I was surprised, talking to some authors yesterday, that they didn’t know about Auckland University Press’s big international win. I shouldn’t have been: authors often don’t have a clue about what’s happening in publishing. So here is the news: Auckland University Press won big-time at the London Book Fair.
The London Book Fair is a very big deal, one of the biggest of the very big international book fairs, and these awards are run in association with the UK Publishers Association. So it’s the heavyweight division. AUP won in its category, Academic and Professional Publisher, beating shortlisted publishers from China (Higher Education Press) and Argentina (Teseo). Again, I shouldn’t have been surprised – AUP is a fantastically good publisher – but it is tiny compared to most others in its category. The full report from the LBF is here.
AUP’s Sam Elworthy said: “At the London Book Fair, you’re surrounded by thousands of publishers from around the world – big to small, trade to education, Africa to America. In the midst of all that great work going on, it’s humbling to have our work at Auckland University Press recognised by the international publishing community. Getting back up the morning after, finding publishers around the world excited about co-editions of books like Robyn Toomath’s Fat Science and Warren Moran’s New Zealand Wine, you realise again that we can play a full part in the international life of the mind from our small islands.”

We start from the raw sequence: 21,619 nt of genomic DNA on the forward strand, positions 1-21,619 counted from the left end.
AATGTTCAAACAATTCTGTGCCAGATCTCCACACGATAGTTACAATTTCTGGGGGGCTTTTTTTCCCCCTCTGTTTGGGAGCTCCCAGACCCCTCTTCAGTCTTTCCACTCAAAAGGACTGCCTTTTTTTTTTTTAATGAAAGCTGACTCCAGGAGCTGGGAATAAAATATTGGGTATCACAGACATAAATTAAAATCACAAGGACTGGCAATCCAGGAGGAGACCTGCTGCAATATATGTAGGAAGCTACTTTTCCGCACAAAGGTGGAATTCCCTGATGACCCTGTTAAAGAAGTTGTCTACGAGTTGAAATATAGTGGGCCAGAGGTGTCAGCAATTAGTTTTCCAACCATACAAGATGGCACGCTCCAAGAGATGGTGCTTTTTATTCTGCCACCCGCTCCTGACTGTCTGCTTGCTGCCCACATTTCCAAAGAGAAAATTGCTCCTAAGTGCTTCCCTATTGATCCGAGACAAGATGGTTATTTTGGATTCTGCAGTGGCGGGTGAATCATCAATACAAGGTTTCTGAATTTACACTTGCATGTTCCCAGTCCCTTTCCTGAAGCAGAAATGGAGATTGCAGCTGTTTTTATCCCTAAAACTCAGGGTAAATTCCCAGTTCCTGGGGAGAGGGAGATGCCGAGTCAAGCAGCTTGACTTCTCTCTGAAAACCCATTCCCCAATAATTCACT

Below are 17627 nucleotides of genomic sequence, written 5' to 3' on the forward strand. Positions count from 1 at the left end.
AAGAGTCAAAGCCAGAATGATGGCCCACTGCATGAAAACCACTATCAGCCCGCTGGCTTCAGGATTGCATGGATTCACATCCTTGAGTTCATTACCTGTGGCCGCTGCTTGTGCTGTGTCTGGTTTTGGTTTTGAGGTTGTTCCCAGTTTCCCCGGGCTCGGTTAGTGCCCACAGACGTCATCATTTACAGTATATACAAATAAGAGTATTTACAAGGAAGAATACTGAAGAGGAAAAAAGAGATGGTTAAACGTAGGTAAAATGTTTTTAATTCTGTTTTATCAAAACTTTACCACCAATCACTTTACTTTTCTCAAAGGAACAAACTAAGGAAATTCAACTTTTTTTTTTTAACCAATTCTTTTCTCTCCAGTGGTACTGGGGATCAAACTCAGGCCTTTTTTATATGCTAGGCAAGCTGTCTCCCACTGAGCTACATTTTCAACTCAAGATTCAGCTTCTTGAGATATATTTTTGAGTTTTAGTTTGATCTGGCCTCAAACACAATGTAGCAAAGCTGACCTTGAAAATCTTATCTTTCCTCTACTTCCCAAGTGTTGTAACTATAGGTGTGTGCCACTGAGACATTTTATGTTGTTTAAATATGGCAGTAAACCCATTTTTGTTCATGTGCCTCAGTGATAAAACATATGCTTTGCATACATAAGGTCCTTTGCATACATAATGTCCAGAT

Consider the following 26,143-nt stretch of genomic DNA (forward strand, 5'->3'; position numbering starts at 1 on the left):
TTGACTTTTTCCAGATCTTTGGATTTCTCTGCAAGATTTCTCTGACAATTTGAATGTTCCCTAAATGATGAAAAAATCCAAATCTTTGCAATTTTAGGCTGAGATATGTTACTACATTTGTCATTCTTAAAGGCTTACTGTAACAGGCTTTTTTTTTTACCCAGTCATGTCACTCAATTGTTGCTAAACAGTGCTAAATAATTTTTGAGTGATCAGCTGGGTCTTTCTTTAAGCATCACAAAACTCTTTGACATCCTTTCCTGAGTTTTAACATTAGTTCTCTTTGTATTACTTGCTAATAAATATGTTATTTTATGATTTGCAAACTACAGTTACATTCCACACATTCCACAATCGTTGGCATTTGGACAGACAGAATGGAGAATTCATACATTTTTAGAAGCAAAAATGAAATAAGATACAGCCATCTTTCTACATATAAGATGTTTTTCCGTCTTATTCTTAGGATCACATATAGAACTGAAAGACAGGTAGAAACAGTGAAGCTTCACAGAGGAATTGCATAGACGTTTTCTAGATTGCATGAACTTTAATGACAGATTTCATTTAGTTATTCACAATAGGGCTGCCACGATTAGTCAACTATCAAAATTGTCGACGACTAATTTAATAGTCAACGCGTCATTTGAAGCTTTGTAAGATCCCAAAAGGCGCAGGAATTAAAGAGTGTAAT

Next month AUP will publish CK Stead’s sixth (by my count) collection of literary criticism, essays, interviews etc, Shelf Life, a sequel of sorts to 2008’s Book Self (I am particularly fond of that one because I am listed three times in the index). I spent some happy hours on the sofa with Shelf Life over the last few days and found it to be, much like the author himself, very congenial company: alert, intelligent, amusing, often surprising, never boring. There is also, if you look carefully, a lot of practical advice for writers. But.
But there is one piece that disappoints. It is not that “Some Railway Journeys in NZ Literature”, a paper presented at a conference in Italy, has the least promising title possible. It is not that the paper is as dismal as its title – it isn’t at all. What disappoints is that CK makes no mention of Peter Cape’s classic “Taumarunui on the Main Trunk Line”. All together now: